The CCMET Article Prize acknowledges scholarly articles and book chapters, in English and French, judged to have made an original, significant, and meritorious contribution to the historical study of migration and ethnicity. The winners receive a certificate of achievement and their names are published on the Canadian Historical Association website. A monetary award will be given, pending the results of the fundraising campaign. The prize will be awarded annually by the Canadian Committee on Migration, Ethnicity and Transnationalism of the Canadian Historical Association.
Yukari Takai, “Recrafting Marriage in Meji Hawai’i, 1885-1913”, Gender & History, 31, 3 (2019), 646-664.
This carefully crafted article is a model for intersectional historical analysis of gender. Disrupting familiar accounts of migrant families and households, Takai traces the strategic deployment of marriage and divorce by rural emigrants from Japan as they set out across the Pacific world. Practices such as karifūfu (temporary marriages), wife sale, and divorce allowed Japanese migrants to simultaneously align with and evade prevailing ideological and legal norms of marriage and womanhood. In so doing, migrants expressed and practiced their own dynamic “moeurs, mentalité and gender relations,” writes Takai. These practices could be exploitative of women, as many “circulated as a human currency” in Japanese migratory networks dominated by men, but other women were able to gain a measure of independence through the flexibility of marriage and family. In all, Takai convincingly conveys the complex lives and difficult choices of people in motion.
Laurie K. Bertram, “‘Eskimo’ Immigrants and Colonial Soldiers: Icelandic Immigrants and the North-West Resistance, 1885”. Canadian Historical Review, Volume 99 Issue 1, Spring 2018, pp. 63-97.
The committee found that Bertram’s article was an important and timely intervention on the topic of immigration and settler colonialism in Manitoba. This fascinating article complicates our understanding of the North-West Resistance, of ethnic involvement in colonialism, and of our understanding of ethnic relations more broadly. In particular, it asks how members of a marginalized and racialized ethnic group became active agents of the expanding Canadian state in the 1880s. By examining the role of Icelandic immigrants in a broader history of European settlement, this study challenges the common approach to group histories by showing how ethnic communities and the surrounding society interacted and transformed one another.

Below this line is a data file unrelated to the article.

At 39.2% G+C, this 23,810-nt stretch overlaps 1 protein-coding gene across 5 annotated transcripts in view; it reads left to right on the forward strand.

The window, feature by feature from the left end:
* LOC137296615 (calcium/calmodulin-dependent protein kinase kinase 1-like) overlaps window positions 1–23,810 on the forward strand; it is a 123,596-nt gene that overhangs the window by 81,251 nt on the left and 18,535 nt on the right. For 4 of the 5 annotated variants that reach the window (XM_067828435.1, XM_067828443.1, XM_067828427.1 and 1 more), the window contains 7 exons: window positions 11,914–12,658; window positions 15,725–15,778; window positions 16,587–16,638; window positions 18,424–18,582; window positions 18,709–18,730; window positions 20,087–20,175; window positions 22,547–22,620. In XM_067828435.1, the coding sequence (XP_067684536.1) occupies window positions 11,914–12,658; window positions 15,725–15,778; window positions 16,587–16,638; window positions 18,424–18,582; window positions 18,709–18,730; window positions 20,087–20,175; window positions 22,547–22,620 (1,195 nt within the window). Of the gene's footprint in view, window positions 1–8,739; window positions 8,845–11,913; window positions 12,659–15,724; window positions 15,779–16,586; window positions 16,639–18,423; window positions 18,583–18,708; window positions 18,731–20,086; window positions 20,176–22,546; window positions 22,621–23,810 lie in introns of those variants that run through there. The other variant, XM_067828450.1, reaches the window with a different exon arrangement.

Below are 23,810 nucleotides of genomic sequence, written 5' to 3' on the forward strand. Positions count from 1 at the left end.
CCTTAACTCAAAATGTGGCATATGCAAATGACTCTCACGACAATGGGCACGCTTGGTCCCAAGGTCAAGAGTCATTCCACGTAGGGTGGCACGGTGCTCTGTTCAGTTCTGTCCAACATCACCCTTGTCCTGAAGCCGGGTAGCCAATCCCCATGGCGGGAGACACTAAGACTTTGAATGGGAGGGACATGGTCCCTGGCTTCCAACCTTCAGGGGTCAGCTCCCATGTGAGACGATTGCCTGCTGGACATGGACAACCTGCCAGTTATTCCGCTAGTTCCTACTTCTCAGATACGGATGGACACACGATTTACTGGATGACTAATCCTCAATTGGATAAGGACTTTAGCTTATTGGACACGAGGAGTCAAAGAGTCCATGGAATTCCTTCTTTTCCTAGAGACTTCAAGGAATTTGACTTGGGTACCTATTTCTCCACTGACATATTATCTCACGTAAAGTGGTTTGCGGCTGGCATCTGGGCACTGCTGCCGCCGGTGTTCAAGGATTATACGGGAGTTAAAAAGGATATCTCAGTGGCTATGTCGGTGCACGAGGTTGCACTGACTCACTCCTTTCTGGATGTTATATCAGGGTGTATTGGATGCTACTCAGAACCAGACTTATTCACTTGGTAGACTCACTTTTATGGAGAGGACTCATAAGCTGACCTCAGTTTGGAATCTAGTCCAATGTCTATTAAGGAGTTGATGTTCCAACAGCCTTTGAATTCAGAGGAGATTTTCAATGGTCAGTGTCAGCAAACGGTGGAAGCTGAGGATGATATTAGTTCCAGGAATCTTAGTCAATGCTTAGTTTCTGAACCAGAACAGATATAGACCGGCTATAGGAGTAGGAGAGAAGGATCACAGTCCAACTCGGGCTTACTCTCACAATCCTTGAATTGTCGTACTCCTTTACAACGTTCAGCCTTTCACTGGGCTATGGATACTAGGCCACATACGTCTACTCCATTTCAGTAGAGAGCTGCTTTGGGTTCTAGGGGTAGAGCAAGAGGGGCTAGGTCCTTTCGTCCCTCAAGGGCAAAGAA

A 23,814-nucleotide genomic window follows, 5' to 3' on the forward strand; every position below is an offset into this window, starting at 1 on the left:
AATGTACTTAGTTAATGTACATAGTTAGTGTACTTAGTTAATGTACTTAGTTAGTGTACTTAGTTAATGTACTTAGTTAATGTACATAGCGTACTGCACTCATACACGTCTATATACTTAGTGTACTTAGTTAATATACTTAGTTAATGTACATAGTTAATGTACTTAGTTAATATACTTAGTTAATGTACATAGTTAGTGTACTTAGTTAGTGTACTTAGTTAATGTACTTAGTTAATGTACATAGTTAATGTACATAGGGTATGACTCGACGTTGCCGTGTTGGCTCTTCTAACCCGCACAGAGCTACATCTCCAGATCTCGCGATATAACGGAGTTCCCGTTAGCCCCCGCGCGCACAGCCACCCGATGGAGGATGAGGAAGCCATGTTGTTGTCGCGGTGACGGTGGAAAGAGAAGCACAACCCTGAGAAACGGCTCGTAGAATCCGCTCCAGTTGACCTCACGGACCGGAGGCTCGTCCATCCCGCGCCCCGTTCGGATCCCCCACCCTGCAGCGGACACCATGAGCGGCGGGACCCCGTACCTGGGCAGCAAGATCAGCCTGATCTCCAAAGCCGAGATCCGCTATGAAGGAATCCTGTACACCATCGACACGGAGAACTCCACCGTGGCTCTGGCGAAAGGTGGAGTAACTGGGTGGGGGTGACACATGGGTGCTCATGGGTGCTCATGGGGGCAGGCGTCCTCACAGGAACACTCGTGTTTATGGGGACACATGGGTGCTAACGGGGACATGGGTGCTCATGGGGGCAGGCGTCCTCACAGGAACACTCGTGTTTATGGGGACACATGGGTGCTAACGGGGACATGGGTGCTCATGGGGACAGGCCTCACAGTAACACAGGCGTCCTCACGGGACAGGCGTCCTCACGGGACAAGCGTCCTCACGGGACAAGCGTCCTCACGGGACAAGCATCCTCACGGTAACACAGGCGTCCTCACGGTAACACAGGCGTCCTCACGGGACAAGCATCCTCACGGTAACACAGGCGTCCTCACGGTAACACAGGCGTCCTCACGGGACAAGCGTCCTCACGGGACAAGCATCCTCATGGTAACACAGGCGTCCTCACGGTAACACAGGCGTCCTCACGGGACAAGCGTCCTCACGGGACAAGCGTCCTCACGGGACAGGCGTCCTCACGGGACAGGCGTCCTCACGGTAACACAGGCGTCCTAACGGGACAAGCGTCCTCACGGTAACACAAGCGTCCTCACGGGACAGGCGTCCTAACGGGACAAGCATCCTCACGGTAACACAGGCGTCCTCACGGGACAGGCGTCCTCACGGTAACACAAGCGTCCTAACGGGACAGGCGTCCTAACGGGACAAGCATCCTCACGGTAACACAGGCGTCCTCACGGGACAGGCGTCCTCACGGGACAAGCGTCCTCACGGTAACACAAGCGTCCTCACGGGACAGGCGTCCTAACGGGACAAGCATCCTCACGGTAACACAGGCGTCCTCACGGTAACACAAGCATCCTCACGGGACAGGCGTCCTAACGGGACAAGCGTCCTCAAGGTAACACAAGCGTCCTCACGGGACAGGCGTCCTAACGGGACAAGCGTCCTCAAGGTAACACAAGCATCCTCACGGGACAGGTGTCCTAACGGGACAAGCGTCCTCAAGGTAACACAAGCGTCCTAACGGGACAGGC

Eric M. Adams & Jordan Stanger-Ross, « Promises of Law: The Unlawful Dispossession of Japanese Canadians ». Osgoode Hall Law Journal, 54:3 (Spring 2017).
This article examines 'a largely forgotten legal promise’, and in doing so, it offers a rich analysis of the law, bureaucracy, and the archives as multi-vocal sites of contestation. Exploring the promise and violation of the federal government’s protection of Japanese Canadians’ property during the Second World War, the authors outline both how the law can be used as a force of injustice and as a site of resistance. The authors use an intriguing approach about aspiration and reality in discriminatory legal system.
Laura Ishiguro, “Growing Up and Grown Up … in Our Future City” : Discourses of Childhood and Settler Futurity in Colonial British Columbia. B.C. Studies, Summer 2016.